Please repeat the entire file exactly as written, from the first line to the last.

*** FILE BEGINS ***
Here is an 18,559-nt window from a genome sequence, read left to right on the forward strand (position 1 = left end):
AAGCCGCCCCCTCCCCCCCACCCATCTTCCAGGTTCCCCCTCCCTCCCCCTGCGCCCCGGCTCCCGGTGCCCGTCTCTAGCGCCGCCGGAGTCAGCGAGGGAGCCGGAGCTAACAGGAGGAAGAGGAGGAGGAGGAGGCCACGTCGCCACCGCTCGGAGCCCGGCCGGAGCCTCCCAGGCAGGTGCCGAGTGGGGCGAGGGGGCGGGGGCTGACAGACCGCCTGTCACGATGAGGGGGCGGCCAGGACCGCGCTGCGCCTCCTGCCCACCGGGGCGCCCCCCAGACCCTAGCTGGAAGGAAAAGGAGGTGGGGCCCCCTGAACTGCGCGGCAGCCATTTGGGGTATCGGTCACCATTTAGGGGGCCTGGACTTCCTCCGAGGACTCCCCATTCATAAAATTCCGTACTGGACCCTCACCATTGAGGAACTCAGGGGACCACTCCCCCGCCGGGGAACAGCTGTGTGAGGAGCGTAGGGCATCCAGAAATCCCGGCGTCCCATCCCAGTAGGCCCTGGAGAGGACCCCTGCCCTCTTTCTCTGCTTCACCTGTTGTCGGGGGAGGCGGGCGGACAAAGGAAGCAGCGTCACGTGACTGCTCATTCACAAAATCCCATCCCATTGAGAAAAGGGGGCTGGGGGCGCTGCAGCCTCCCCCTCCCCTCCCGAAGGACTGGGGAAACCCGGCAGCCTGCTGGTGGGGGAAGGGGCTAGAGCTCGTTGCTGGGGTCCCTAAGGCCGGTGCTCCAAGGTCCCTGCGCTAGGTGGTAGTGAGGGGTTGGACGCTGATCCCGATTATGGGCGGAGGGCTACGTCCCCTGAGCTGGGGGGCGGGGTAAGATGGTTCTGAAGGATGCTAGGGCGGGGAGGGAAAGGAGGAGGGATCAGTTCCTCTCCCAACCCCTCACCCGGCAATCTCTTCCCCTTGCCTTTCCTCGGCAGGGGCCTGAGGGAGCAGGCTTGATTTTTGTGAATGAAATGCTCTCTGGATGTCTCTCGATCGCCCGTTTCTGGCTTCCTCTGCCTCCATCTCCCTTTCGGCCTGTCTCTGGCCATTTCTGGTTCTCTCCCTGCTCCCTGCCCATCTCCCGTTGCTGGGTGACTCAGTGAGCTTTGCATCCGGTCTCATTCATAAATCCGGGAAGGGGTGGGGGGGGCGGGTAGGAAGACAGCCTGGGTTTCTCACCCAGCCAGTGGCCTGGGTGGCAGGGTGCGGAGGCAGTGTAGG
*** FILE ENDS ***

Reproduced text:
Here is an 18,559-nt window from a genome sequence, read left to right on the forward strand (position 1 = left end):
AAGCCGCCCCCTCCCCCCCACCCATCTTCCAGGTTCCCCCTCCCTCCCCCTGCGCCCCGGCTCCCGGTGCCCGTCTCTAGCGCCGCCGGAGTCAGCGAGGGAGCCGGAGCTAACAGGAGGAAGAGGAGGAGGAGGAGGCCACGTCGCCACCGCTCGGAGCCCGGCCGGAGCCTCCCAGGCAGGTGCCGAGTGGGGCGAGGGGGCGGGGGCTGACAGACCGCCTGTCACGATGAGGGGGCGGCCAGGACCGCGCTGCGCCTCCTGCCCACCGGGGCGCCCCCCAGACCCTAGCTGGAAGGAAAAGGAGGTGGGGCCCCCTGAACTGCGCGGCAGCCATTTGGGGTATCGGTCACCATTTAGGGGGCCTGGACTTCCTCCGAGGACTCCCCATTCATAAAATTCCGTACTGGACCCTCACCATTGAGGAACTCAGGGGACCACTCCCCCGCCGGGGAACAGCTGTGTGAGGAGCGTAGGGCATCCAGAAATCCCGGCGTCCCATCCCAGTAGGCCCTGGAGAGGACCCCTGCCCTCTTTCTCTGCTTCACCTGTTGTCGGGGGAGGCGGGCGGACAAAGGAAGCAGCGTCACGTGACTGCTCATTCACAAAATCCCATCCCATTGAGAAAAGGGGGCTGGGGGCGCTGCAGCCTCCCCCTCCCCTCCCGAAGGACTGGGGAAACCCGGCAGCCTGCTGGTGGGGGAAGGGGCTAGAGCTCGTTGCTGGGGTCCCTAAGGCCGGTGCTCCAAGGTCCCTGCGCTAGGTGGTAGTGAGGGGTTGGACGCTGATCCCGATTATGGGCGGAGGGCTACGTCCCCTGAGCTGGGGGGCGGGGTAAGATGGTTCTGAAGGATGCTAGGGCGGGGAGGGAAAGGAGGAGGGATCAGTTCCTCTCCCAACCCCTCACCCGGCAATCTCTTCCCCTTGCCTTTCCTCGGCAGGGGCCTGAGGGAGCAGGCTTGATTTTTGTGAATGAAATGCTCTCTGGATGTCTCTCGATCGCCCGTTTCTGGCTTCCTCTGCCTCCATCTCCCTTTCGGCCTGTCTCTGGCCATTTCTGGTTCTCTCCCTGCTCCCTGCCCATCTCCCGTTGCTGGGTGACTCAGTGAGCTTTGCATCCGGTCTCATTCATAAATCCGGGAAGGGGTGGGGGGGGCGGGTAGGAAGACAGCCTGGGTTTCTCACCCAGCCAGTGGCCTGGGTGGCAGGGTGCGGAGGCAGTGTAGG